Bill Davis and his wife Kathleen at the 1985 Ontario PC Party leadership convention. Davis passed away peacefully at his Brampton home on August 8, 2021. Photo credit: Toronto Public Library/Toronto Star Archives
A week ago, former Ontario Premier William Davis passed away quietly at his Brampton home at the age of 92. His death sparked an avalanche of emails, columns and social media postings from those whose lives he touched in so many positive ways.
Even former political foes shared warm and humorous memories of their time facing off against Davis and his “Big Blue Machine”, as his successful political organization was dubbed.
Watching the outpouring of affection, one is hard pressed to name a politician currently in the game whose death might prompt such comments.
Of course, it was another time in politics, and one wonders how a man who treated all with such respect would fare in today’s environment of the “politics of destruction,” as one commentator described it.
Still, his life in politics offers important lessons for the many candidates now knocking on doors in the federal election and even, dare say, our Prime Minister.
Davis too almost lost government in the 1975 provincial election when his solid majority turned into a narrow minority. He hung in for two years and then, eager for another majority, manufactured a reason to go back to the hustings early. He was rebuffed by an Ontario electorate who saw no reason for such a move. They handed him an almost identical minority Legislature.
Make it work, the voters said, and he did, for four years; not by political tricks that undermined the democratic process but by working with the Opposition parties to find practical solutions to the day’s problems. Voters rewarded him with a strong majority government in 1981.
Some of the most effusive praise for the premier came from those same Opposition politicians who faced him during that time. Both former Premiers Bob Rae and David Peterson, who came to power after Davis retired, were quick to agree that had he run again in 1985, instead of retiring at the peak of his popularity, he would have wiped the floor with them in electoral terms.
Of course he was a partisan and a highly competitive one at that. He loved the cut and thrust of the daily Question Period and toying with reporters who despaired of ever getting a pithy quote from him.
But at heart, he was a pragmatic Progressive Conservative who did not let that competitiveness get in the way of his human decency, of his ability to treat with respect everyone from a junior staffer in his office to the heads of other governments, from Mr. and Mrs. Front Porch to Bay Street titans.
For him government was not the enemy. But he strongly believed that voters deserved competent government that did not try and run their lives.
While often criticized for his “bland works” style and his tendency to prevaricate, he had the courage to make tough decisions when necessary, because he thought it was the right thing to do, even at the expense of losing support in his own party.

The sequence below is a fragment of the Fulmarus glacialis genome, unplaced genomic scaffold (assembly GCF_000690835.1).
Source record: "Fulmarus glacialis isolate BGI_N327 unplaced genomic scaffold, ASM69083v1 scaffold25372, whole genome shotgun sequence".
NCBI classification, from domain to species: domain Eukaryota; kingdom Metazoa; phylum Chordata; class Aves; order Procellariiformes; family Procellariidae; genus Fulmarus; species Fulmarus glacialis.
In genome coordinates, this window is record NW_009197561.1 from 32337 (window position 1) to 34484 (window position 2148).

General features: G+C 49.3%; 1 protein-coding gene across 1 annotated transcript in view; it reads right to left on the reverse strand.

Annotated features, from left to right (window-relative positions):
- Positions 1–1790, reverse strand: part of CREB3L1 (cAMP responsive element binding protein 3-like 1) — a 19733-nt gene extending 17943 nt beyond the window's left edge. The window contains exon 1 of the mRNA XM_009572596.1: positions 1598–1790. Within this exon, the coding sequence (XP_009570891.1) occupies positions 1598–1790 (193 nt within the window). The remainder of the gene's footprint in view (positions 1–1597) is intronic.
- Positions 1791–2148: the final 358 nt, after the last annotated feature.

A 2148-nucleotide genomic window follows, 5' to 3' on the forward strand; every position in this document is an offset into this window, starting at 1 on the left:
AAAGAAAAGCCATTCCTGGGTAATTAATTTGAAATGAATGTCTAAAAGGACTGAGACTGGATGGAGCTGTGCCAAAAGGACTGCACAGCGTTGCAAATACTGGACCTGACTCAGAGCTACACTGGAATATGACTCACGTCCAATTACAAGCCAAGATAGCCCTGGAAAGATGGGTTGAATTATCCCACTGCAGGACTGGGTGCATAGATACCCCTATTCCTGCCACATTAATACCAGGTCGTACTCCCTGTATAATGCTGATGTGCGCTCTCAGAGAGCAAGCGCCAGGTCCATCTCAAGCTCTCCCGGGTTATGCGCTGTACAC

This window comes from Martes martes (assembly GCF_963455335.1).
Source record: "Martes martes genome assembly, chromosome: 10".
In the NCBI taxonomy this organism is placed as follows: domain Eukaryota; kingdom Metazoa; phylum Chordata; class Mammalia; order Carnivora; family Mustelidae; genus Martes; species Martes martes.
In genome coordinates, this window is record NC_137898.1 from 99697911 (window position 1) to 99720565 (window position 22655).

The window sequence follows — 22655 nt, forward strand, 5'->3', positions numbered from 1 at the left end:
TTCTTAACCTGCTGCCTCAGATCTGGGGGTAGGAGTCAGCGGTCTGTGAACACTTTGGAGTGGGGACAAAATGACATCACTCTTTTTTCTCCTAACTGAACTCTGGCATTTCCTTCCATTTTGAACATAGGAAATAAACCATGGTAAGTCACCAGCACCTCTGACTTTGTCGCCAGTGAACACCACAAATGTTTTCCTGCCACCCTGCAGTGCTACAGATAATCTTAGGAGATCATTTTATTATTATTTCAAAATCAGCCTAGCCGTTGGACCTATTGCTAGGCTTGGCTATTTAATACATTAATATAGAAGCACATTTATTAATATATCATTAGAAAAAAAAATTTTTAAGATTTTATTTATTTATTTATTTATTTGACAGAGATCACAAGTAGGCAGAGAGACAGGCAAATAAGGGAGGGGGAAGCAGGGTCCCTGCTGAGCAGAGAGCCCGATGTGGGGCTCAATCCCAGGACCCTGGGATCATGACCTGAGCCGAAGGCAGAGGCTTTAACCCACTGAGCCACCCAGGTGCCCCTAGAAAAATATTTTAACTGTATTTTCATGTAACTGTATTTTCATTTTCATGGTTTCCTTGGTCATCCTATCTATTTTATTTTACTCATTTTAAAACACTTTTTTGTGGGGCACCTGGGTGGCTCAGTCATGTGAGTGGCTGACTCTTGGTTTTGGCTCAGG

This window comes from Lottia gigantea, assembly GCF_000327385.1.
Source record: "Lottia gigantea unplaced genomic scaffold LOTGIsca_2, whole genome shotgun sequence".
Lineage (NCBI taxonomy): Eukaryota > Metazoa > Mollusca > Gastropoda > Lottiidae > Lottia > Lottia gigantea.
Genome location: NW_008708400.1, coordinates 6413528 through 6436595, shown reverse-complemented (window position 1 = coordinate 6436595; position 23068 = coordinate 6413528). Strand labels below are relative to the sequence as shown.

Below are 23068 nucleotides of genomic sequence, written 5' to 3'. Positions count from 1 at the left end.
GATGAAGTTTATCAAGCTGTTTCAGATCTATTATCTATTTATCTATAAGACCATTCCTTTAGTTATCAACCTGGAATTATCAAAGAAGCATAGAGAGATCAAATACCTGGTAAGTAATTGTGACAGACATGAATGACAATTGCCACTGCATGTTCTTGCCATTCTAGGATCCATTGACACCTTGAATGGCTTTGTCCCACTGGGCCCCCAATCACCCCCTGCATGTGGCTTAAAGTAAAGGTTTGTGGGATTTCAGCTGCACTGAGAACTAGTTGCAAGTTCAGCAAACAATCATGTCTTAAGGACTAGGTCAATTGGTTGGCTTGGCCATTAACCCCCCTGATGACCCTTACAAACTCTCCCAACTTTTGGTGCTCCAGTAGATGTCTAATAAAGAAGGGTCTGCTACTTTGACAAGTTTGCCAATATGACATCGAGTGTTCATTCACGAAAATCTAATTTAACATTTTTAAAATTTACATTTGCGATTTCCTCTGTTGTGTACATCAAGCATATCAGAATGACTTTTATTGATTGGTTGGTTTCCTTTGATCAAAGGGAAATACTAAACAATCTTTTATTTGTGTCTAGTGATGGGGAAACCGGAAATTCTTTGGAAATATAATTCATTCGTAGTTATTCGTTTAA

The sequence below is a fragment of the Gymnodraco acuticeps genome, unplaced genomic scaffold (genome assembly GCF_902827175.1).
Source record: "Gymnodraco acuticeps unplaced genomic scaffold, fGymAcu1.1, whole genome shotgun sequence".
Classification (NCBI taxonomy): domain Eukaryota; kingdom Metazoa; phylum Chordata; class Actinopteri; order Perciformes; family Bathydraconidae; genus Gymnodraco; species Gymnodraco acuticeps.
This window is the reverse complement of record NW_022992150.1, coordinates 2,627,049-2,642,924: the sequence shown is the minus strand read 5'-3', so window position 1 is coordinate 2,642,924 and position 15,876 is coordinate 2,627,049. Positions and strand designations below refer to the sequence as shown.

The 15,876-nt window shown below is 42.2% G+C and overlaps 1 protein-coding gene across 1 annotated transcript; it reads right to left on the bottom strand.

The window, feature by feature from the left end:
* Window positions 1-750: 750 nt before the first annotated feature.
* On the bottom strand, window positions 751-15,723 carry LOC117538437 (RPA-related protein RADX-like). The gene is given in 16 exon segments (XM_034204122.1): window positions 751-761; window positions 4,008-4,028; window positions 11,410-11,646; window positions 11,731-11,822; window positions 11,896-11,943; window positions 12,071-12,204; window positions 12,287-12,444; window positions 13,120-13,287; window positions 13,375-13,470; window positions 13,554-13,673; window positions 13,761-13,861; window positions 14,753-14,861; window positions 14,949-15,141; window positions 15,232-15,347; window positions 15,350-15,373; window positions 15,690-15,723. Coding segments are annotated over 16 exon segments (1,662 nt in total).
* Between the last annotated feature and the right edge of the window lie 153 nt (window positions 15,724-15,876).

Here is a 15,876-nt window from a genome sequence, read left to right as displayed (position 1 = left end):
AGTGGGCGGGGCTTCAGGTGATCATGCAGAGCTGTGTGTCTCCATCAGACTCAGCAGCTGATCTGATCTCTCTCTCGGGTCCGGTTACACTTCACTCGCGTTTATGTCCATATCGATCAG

He was always totally unflappable, recognizing that an important quality of leadership was to appear confident and in control, even in the midst of crisis or personal turmoil.
He built Ontario’s successful college system, expanded the university system, reformed the education curriculum, created the first province-wide infrastructure program, appointed the first woman to the Ontario cabinet, set up the first Ministry of the Environment, established the regional Go-Train system, expanded the regional highway network, fully funded the Catholic school system with all-party support in the Legislature – the list goes on and on.
A fierce defender of Ontario’s interests, he also knew when to put the country’s interests first. His pragmatic approach and his ability to find compromise were instrumental in forging the national consensus that brought Canada’s constitution home, complete with the Charter of Rights and Freedom.
Yes, it was another time. As the saying goes, “the good ole’ days were formerly known as these trying times.” The political environment today is a very different world from that Premier Davis faced.
Ontario’s problems today seem more complex, more insurmountable, the special interests more entrenched, society more riven by factions, inequities and ideologies.
Yes, it is unfair to use the standard of Bill Davis to measure today’s leaders. But watching the political world unfold around us, one can’t help but yearn for leadership that seemed so capable of bringing us together for the greater good.
Janet Ecker is a former Ontario Finance Minister, Minister of Education, Minister of Community and Social Services and Government House Leader in the governments of Premier Mike Harris and Premier Ernie Eves. After her political career, she served as the founding CEO of the Toronto Financial Services Alliance, a public-private partnership dedicated to building Toronto region into an international financial centre. She currently sits on a number of corporate and non-profit boards, agencies and advisory committees.
Ms. Ecker received the Order of Canada for her public service contributions and was recognized as one of the “Most Influential People in the World’s Financial Centres” by Financial Centres International. She also received a “Canada’s Most Powerful Women: Top 100 Award” from the Women’s Executive Network and the Richard Ivey School of Business, among other awards. She is also one of the founders of Equal Voice, a national, multi-partisan organization working to elect more women.